Light of Day Q&A with former Lowest of the Low guitarist Stephen Stanley
Stephen Stanley has gone from low to low to the light of day.
The former guitarist of the iconic Canadian alternative rock group is the head of his own group these days and will be heading to Niagara Falls on December 9 for Light of Day Canada’s second performance in their intimate Songwriters series. He will be joined by Kingston artists Miss Emily and Niagara Cory Cruise and Angela Siracusa at Big Texas Niagara (5769 Ferry St.) starting at 8 p.m.
Before settling in for a night of songs and stories, he checked in for a question-and-answer session:
Review: Have you ever done a Light of Day songwriters circle type show?
Stanley: “This will be my second Light of Day songwriter show, but the first was last February and fully online. I played my segment live as I was doing a lot of live streaming at the time.
Notice: These songwriter shows require a lot of talking and story-sharing, are you naturally chatty on stage?
Stanley: “Ah! Yes … some will say that I talk too much. A lot of my songs aim to tell some sort of summarized story, so I really like to give the songs context through introductions that are often as long as the song itself. The hard part goes back to the early days of LOTL (Lowest of the Low), when we proudly tried never to present a song the same way more than once. So I learned, or tried to learn, to link seemingly unrelated topics to the theme of a given song. Sometimes it also works … “
Review: You’ve been doing this for so long, how did you and the rest of the band adjust when the live music was cut for almost 20 months?
Stanley: “For my part, I made a fairly easy transition to live streaming and although I considered it quite alien at the start of the pandemic, I really enjoyed doing them. I think I’ve gotten pretty good at gaming and talking on my laptop screen. What’s cool is that when the show is actually on air and people are throwing comments left and right, you really feel a deep connection to a community. I thought I would bring my laptop on stage to ease the transition … “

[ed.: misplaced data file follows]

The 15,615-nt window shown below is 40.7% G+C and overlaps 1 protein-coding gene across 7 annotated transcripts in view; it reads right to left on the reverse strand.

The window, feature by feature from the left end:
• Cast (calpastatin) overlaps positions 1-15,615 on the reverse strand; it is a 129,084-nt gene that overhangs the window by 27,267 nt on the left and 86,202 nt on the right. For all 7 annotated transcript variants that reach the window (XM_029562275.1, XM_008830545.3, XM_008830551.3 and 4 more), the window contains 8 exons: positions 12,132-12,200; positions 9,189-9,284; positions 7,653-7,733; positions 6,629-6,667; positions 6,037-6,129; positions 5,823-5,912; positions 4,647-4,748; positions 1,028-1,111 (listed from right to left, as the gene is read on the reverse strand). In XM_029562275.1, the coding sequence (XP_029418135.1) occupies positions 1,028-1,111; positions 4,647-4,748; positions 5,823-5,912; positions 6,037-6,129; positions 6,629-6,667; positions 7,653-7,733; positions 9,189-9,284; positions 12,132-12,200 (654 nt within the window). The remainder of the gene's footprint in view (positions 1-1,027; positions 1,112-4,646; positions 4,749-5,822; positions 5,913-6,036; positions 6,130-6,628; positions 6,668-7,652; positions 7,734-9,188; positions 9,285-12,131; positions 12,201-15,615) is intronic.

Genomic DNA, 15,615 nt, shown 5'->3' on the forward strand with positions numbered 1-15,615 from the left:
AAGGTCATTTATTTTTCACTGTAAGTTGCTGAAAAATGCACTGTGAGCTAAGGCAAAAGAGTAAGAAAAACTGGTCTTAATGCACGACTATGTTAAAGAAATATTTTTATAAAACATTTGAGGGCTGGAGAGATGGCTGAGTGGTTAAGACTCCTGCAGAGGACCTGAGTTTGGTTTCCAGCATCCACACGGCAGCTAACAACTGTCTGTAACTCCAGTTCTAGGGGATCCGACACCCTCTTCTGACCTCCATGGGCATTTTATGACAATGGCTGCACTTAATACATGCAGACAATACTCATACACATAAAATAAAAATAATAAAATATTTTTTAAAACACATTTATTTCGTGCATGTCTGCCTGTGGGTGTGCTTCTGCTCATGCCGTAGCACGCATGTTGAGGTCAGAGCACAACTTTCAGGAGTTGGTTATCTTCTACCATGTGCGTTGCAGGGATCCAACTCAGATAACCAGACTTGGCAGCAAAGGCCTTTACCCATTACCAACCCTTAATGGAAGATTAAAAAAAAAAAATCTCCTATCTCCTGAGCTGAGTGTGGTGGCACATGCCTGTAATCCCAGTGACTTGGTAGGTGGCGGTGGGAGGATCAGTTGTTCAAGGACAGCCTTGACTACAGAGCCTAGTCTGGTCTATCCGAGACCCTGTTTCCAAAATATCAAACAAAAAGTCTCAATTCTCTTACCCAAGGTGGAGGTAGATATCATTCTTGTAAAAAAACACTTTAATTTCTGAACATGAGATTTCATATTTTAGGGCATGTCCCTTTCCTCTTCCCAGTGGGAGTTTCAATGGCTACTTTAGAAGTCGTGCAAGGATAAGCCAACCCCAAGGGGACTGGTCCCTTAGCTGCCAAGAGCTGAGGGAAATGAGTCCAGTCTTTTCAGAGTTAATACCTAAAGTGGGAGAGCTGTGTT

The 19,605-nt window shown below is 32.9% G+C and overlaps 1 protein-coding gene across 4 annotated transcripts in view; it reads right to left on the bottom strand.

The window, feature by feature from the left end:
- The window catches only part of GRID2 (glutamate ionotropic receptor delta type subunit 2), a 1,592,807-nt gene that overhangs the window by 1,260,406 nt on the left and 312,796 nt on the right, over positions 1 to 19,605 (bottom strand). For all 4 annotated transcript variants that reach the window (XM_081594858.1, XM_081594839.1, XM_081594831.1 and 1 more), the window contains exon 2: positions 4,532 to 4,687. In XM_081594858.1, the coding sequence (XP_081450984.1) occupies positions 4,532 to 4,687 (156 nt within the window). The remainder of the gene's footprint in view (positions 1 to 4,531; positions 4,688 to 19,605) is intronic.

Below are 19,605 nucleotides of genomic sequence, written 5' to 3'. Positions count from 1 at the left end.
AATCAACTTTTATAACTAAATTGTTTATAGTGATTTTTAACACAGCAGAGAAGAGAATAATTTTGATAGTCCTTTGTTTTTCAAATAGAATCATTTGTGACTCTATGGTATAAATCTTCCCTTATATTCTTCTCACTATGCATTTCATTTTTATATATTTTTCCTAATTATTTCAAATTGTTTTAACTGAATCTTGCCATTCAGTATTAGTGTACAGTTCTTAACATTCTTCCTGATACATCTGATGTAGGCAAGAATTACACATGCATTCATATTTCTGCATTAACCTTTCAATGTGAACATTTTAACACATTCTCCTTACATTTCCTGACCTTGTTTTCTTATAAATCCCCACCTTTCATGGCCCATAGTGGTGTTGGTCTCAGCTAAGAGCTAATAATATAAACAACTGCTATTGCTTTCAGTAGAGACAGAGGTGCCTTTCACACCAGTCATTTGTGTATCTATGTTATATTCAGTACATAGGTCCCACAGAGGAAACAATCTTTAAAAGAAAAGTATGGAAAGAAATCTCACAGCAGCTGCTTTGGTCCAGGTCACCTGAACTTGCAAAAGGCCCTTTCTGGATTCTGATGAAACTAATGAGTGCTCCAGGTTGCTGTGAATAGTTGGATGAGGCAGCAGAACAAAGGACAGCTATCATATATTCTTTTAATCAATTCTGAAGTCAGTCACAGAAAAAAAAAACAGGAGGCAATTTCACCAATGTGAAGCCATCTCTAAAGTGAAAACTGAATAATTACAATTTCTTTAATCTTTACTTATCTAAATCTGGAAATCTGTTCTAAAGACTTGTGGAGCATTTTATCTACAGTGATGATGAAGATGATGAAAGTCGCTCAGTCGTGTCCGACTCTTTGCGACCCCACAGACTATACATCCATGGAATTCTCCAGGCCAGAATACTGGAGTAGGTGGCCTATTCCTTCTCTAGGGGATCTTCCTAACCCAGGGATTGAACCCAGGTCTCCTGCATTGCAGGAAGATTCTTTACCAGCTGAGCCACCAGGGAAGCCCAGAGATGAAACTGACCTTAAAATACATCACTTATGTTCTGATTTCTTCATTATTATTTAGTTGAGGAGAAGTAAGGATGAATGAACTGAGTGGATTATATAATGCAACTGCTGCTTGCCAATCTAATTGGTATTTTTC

Review: Lowest of the Low’s “Shakespeare My Butt” turned 30 this year and is a legitimate Canadian classic. What relationship, if any, do you have with these songs these days?
Stanley: “I think my relationship with these songs has changed many times over the years. From the start I knew these were good songs and that we had really locked ourselves into something good as a band … but I had no expectations when the album first came out. Those first few years were amazing, we did over 250 shows a year and every night was cool in one way or another. When I left the band in 2013, I felt everything but that playing these songs. I really didn’t want to do it anymore, but by saying that I don’t mean that’s why I left the band. There are always plenty of reasons. Now, as I’ve moved away from it, I think I’m very proud to have helped create something that many people continue to relate to 30 years later. It’s quite powerful.
Conclusion: what matters most to you these days? Writing? The tour ? It is more difficult than ever for a singer / songwriter to claim his territory.
Stanley: “I suspect the land I’m trying to claim these days exists in my own head more than anywhere else. I’m about two-thirds of the way from our new album on Wolfe Island with Bourbon Tabernacle Choir producer Chris Brown. I have always thought that checking in is the best part of the process. So many magical things happen when you start working on a particular song. I love the journey and the discovery of where a song goes in relation to the original image you have in mind.
“Nothing happens in the studio if you don’t have good songs to start with, so it’s a close second for me. And all that being said, I love playing live so much. I have certainly missed this over the past 20 months, but I have tried to use the time by focusing on writing. I think it produced good results, and it was a lot of fun making an album with my band, when they didn’t know the songs before we started recording. With LOTL and my own work, I’ve only ever recorded with a fully rehearsed band … so it created some really nice surprises.
Tickets for the Songwriters Series are $ 10 at www.danitix.com or $ 15 at the door.